West Ham fans are beginning to question why they ever left Upton Park.
The opportunity to move into a flashy modern stadium with a 60,000 capacity proved simply too appetising, yet it hasn’t been the dream move they envisaged.
Crowd trouble, break ins and violence have marred the Hammers’ start to life in their new ground and the issues show no sign of ceasing. In fact, some experts have even suggested the stadium is worthy of demolition for its faults.
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Many thought the only issues with the London Stadium would be the distance between pitch and players, if only that was the case.
Firstly, it has proven an unhappy transition on the pitch for Slaven Bilic’s men. Before a recent resurgence, the Irons found themselves lingering in the relegation zone and conceding goals at a chronic rate.
Their form in the new stadium in particular proved a problem. Defeats to rivals such as Southampton and Watford in front of their own fans proved shuddering blows. Furthermore, that isn’t mentioning the Europa League ignominy that came at the hands of Astra Giurgiu.
However, it has been issues off the pitch at the ground that made the majority of headlines.
In the home defeat to Watford, supposedly segregated fans were seen clashing and after the Middlesbrough game, respective fans engaged in fistfights and brandished knives outside.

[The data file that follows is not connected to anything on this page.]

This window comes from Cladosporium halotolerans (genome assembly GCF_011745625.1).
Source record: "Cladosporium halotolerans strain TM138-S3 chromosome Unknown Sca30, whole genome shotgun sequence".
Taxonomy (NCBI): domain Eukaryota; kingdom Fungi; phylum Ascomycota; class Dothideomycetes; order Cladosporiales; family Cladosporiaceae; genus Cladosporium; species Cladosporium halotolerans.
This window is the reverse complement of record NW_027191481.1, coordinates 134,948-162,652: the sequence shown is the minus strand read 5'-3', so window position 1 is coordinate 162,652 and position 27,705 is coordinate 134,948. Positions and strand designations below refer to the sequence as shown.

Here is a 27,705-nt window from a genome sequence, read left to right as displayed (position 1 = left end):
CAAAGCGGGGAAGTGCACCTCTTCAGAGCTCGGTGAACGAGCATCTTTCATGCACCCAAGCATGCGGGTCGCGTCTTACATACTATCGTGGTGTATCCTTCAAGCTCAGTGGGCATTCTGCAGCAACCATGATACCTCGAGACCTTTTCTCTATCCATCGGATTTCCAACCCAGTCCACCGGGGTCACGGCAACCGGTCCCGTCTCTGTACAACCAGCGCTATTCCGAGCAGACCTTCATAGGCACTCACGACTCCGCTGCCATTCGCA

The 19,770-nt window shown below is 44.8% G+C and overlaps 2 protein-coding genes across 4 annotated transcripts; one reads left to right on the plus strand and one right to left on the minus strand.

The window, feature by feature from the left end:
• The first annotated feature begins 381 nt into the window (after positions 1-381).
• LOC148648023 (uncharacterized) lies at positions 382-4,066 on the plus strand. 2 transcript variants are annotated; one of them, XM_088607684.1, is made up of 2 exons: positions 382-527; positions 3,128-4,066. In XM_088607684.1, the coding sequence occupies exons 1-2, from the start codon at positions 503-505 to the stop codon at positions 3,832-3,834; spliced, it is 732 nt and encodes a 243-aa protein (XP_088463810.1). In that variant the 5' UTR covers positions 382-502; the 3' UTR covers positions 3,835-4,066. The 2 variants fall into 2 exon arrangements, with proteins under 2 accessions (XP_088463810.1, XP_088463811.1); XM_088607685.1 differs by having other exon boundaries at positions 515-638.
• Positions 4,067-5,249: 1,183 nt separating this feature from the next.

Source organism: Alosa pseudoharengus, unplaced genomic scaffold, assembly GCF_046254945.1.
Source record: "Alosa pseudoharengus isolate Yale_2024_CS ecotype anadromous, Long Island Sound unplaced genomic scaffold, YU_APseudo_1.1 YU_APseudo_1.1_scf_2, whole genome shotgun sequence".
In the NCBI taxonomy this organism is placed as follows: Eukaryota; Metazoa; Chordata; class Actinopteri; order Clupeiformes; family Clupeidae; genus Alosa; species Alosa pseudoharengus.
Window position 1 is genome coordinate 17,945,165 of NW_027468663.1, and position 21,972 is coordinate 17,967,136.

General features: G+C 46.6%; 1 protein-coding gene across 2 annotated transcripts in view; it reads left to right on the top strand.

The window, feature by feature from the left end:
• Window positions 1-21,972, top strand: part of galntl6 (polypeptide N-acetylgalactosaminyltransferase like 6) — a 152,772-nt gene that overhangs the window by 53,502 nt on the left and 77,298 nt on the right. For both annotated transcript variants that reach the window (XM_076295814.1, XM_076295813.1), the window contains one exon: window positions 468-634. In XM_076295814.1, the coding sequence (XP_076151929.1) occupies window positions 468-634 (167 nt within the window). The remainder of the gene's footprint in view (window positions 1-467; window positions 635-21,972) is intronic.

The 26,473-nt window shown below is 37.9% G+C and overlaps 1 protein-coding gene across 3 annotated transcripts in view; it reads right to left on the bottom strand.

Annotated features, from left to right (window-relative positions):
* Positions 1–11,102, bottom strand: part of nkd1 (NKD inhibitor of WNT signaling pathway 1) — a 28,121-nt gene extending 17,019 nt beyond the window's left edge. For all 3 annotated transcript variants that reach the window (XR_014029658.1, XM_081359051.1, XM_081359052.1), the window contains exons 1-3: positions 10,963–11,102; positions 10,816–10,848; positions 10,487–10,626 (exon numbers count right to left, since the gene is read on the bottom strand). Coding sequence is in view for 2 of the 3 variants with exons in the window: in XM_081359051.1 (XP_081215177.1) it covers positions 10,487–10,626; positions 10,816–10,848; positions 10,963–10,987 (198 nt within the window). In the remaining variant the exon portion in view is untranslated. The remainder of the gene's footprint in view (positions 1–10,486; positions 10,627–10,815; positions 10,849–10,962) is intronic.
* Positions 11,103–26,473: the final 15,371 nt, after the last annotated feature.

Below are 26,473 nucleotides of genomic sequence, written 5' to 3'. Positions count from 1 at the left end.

Then, in mid-week against Chelsea, supporters were seen defying segregation and becoming involved in scuffles with stewards. In addition, there was evidence of vandalism with chairs being thrown at fans.
So, what is the reason for such prevalent crowd trouble?
Many experts are of the opinion that the culprit is the stadium itself. This has been an outlook complimented by police officers who have lamented the ground’s suitability for football or lack of it.
Former Burnley chief executive, Paul Fletcher, was heavily involved in the original planning for the stadium and has suggested it should be ‘demolished’ and rebuilt for football.
He went on to to tell the Daily Mail that: “The stadium is so poor in football terms, it breeds poor behaviour. The stadium is fundamentally problematic and like a battleground for fans both inside and outside.
“There are issues such as the distances many fans find themselves from the pitch. It was set up for athletics so has shallow sight-lines, meaning many fans simply don't have a good view.
“At the Chelsea match, large numbers of fans stood on the extended concourses as they have such a poor view from their seats. Even the route the fans had to take to get in and out of the stadium is a problem, as are segregation issues outside the ground due to wide open spaces.”
While clattering a wrecking ball into the Trevor Brooking Stand proves rather extreme, it’s clear there are numerous fundamental issues with the London Stadium.
How West Ham will attempt to amend the issues is unknown, but the problems they will face are certain. After all, the sheer frequency of crowd related incidents is both unacceptable and downright worrying.
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